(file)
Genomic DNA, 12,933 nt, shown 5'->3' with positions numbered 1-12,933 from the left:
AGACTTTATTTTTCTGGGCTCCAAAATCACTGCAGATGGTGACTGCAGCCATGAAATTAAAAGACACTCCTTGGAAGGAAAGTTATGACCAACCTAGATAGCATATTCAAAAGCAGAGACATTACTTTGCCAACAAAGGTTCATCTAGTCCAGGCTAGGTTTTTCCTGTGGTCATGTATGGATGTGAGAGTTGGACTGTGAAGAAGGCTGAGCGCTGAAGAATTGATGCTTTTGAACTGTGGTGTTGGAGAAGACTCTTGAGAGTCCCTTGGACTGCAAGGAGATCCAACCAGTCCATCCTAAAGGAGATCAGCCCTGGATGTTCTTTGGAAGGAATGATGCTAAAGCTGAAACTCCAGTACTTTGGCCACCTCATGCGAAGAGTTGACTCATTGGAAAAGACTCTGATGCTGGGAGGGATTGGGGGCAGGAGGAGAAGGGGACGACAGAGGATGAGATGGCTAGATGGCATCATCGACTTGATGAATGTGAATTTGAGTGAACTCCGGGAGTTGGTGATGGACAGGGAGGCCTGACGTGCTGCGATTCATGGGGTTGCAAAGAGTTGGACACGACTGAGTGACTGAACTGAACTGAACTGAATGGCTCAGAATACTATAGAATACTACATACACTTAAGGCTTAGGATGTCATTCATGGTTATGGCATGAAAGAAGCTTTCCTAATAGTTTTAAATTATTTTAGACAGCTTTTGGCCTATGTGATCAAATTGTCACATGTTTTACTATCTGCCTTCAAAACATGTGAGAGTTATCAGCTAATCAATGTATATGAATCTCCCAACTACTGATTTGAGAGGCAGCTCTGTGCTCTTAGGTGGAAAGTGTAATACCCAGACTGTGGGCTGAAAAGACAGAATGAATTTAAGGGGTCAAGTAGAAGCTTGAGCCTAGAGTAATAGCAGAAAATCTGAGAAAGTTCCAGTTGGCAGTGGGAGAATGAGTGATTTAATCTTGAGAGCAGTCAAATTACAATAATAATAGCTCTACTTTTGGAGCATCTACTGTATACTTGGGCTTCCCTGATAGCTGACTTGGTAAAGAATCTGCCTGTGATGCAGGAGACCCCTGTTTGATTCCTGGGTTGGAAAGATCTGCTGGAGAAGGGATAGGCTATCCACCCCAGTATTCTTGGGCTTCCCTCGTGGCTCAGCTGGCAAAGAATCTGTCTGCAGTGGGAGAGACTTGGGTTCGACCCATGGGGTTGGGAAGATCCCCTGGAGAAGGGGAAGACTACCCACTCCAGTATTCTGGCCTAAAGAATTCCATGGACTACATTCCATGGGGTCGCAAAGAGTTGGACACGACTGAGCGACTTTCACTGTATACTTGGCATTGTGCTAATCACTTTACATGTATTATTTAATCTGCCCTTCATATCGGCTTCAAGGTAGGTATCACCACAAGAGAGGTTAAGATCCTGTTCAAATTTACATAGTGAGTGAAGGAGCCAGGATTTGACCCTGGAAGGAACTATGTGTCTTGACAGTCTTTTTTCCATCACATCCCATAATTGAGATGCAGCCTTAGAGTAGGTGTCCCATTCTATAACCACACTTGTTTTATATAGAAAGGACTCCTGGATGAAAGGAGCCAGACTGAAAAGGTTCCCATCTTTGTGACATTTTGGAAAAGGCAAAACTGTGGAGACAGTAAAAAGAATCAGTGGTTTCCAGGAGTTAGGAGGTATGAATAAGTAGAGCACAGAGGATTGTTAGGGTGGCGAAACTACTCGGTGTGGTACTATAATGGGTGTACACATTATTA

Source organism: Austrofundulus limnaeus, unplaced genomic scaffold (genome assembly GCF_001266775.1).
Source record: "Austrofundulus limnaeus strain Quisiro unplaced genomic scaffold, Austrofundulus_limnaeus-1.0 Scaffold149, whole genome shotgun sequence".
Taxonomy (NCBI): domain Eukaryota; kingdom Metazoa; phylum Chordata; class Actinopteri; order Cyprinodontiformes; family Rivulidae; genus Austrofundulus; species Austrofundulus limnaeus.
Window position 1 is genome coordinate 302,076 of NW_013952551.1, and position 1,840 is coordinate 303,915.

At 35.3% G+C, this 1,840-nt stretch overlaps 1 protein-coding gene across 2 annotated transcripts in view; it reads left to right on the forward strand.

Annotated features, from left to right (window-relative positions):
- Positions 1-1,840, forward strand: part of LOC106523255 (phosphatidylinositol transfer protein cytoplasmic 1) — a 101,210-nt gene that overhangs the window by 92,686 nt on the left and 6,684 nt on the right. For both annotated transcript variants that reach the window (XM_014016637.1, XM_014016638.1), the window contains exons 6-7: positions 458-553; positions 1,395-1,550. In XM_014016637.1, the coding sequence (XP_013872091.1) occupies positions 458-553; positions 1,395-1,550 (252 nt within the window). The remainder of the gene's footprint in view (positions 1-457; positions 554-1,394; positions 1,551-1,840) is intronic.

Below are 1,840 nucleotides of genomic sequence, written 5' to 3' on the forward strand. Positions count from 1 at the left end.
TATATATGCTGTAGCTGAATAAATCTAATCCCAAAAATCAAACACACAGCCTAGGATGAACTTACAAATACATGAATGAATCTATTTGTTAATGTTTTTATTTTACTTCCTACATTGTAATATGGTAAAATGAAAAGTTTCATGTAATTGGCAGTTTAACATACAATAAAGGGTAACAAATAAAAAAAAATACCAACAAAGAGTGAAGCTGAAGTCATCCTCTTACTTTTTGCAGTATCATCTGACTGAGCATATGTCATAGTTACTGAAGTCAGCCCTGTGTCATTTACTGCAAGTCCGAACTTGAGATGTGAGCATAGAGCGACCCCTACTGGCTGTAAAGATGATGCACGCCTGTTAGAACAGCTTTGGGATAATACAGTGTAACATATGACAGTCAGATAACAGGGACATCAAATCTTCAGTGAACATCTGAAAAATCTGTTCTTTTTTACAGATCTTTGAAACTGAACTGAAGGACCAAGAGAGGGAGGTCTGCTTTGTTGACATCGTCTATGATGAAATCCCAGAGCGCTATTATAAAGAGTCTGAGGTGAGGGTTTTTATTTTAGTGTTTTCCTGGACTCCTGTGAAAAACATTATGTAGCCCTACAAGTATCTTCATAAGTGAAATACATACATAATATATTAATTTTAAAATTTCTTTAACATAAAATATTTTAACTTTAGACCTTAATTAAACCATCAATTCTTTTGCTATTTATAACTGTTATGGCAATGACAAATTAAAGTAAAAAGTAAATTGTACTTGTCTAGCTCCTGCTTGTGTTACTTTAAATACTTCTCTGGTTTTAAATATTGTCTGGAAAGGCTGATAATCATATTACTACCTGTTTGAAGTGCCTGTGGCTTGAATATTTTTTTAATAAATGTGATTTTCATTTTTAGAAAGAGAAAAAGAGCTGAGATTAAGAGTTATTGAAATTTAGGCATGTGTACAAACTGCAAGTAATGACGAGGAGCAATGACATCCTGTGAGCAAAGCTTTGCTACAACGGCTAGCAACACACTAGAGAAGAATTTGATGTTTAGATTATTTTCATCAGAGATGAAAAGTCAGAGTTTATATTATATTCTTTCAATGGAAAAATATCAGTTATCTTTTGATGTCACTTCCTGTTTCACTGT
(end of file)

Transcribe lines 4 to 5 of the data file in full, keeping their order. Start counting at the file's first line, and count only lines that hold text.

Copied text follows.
Source record: "Austrofundulus limnaeus strain Quisiro unplaced genomic scaffold, Austrofundulus_limnaeus-1.0 Scaffold149, whole genome shotgun sequence".
Taxonomy (NCBI): domain Eukaryota; kingdom Metazoa; phylum Chordata; class Actinopteri; order Cyprinodontiformes; family Rivulidae; genus Austrofundulus; species Austrofundulus limnaeus.